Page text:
This graph, based on data from 144 countries, some over time, shows that quality of life improves with how much we consume. Both lifespan and happiness vary logarithmically with ecological footprint, represented by the solid lines.

Recall that a logarithm is the same as the exponent of a number called the "base," that together equals another number. For example, the logarithm of 100 is 2 for a base of 10, because 10 raised to the second power equals 100.

Clearly, the more we consume, the less of an incremental gain in lifespan or happiness we attain.

You've probably heard that happiness actually goes down as we consume more. That is the case only when we use money as a measure of consumption, which is a function of our economy.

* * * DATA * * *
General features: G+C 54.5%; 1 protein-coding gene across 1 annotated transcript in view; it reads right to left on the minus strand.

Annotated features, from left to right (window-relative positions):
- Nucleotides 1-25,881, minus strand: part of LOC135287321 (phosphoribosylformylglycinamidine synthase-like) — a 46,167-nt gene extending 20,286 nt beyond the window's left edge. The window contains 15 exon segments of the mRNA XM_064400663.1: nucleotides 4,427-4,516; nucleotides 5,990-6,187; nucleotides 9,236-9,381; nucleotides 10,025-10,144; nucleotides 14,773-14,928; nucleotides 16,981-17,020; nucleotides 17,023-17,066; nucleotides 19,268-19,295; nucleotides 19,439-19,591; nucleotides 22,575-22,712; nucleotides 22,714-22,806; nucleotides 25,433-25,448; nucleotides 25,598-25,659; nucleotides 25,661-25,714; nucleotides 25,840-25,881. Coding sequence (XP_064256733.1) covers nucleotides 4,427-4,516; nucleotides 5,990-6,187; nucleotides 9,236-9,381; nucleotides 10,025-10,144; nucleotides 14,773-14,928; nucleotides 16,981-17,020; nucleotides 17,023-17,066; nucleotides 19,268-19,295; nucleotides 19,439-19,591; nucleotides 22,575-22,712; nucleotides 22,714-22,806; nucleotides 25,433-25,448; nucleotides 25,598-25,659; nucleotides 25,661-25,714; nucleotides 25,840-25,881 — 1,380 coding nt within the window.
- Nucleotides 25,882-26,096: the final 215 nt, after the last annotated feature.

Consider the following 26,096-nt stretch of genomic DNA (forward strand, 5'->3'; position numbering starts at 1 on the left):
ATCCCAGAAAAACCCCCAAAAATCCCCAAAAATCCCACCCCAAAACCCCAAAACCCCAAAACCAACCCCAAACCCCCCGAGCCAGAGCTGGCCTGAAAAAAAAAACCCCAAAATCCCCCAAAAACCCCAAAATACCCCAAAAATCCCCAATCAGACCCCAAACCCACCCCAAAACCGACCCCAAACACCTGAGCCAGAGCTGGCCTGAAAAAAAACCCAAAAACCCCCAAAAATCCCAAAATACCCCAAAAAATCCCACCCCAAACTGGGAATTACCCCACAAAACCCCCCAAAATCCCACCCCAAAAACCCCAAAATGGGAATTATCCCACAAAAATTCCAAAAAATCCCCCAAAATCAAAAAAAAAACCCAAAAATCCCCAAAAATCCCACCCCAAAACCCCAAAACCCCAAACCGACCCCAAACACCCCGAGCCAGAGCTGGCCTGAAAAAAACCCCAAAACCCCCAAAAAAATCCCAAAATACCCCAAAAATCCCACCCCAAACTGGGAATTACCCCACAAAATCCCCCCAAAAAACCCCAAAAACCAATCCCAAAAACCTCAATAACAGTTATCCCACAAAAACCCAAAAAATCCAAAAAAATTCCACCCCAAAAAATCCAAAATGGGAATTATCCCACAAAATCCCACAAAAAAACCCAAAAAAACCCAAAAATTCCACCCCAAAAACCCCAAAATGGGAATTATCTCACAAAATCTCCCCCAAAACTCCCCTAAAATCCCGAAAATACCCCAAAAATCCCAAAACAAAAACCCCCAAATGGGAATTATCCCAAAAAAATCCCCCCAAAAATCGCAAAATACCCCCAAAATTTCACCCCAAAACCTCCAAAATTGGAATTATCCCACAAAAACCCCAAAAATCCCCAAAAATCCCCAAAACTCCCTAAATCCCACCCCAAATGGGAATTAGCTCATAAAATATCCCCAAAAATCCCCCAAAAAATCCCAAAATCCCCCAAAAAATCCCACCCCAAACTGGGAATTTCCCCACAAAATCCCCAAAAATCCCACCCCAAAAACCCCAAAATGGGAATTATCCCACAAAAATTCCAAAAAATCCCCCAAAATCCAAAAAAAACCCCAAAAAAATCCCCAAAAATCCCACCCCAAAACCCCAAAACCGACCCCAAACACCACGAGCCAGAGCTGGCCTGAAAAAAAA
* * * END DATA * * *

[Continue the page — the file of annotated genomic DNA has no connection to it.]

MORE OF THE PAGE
One more thing about this graph: because both lifespan and happiness vary logarithmically, their relationship to each other is linear. That is, if you were to plot one against the other, you would have a straight line.




© Copyright 2011 Bradley Jarvis. All rights reserved.









© Copyright 2011 Bradley Jarvis. All rights reserved.

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